Finally, Plaintiffs assert that Gillian v. Villanova demonstrates that the "hills and ridges" doctrine applies only to paved areas. (Doc. 78 at 10-11 (citing Gilligan v. Villanova University, 584 A.2d 1005 (Pa. Super. 1991); Heasley v. Carter Lumber, 843 A.2d 1274 (Pa. Super. 2004)). We disagree. In Gillian, the Pennsylvania Superior Court held that the "hills and ridges" doctrine did not apply where the plaintiff fell "in a grassy area not intended to be traversed by pedestrians." 584 A.2d at 1007. The court reasoned that it was "only logical that the doctrine apply to area such as sidewalks, parking lots, and other paved areas" as it would be "impracticable and absurd" to require landowners to clear snow and ice off of all areas, including grass areas. Id. (emphasis added.) The court, therefore, limited application of the doctrine to areas upon which the owner could expect people to be traveling. While the grass lawn at issue in Gillian was not paved, we do not read the court's opinion to stand for the broad proposition that all unpaved areas are beyond the reach of the "hills and ridges" doctrine.

We further conclude that Gillian is distinguishable from this case. The crushed stone area at issue here stands apart from surrounding grass and dirt and was understood by Mr. Comer and other workers as a path and area which could be used to access company trailers. See Doc. 35 at 3-4 (reflecting that, in response to Defendant's summary judgment motion, Plaintiffs asserted that Mr. Comer "slipped and fell on ice which had accumulated on the access path in the 'lay down area[]'"); Doc. 79 at 6 ("Plaintiffs' case revolved around the premise that workers on the job site should have been expected to use the path in question and therefore Defendant Boro Construction was negligent in not clearing it.") We, therefore, do not consider the rationale of Gillian to apply. Indeed, unlike application of the doctrine to an entire lawn, holding a landowner responsible for removing snow and ice from a crushed stone area would not impose upon them the "impracticable and absurd" responsibility of "clearing ice and snow from the entire property in order to avoid liability[.]" Gilligan, 584 A.2d at 1007.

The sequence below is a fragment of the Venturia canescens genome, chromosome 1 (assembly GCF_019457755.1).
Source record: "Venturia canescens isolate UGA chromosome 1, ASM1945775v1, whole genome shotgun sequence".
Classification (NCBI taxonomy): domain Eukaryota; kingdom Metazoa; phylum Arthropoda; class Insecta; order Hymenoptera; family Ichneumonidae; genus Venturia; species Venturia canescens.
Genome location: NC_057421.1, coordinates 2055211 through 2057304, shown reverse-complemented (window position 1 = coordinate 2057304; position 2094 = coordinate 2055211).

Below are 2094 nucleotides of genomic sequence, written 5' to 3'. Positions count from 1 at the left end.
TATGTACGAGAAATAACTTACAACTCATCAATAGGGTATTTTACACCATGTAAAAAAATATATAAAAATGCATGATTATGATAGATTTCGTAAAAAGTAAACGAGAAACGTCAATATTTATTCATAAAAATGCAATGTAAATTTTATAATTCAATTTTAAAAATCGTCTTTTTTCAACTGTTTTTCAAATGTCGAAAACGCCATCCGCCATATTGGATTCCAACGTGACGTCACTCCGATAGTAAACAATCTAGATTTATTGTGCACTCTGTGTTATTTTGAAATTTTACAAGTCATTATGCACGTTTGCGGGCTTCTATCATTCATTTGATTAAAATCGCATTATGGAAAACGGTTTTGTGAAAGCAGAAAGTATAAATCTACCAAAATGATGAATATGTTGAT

We conclude that our instruction as to the "hills and ridges" doctrine was appropriate under Pennsylvania law and therefore deny Plaintiffs' motion for a new trial on this basis. The Pennsylvania Supreme Court has not passed upon the application of "hill and ridges" in this specific setting, but we are convinced that our instruction was appropriate. The cases Plaintiffs' rely upon to support the alternative conclusion are clearly distinguishable from the facts of this case.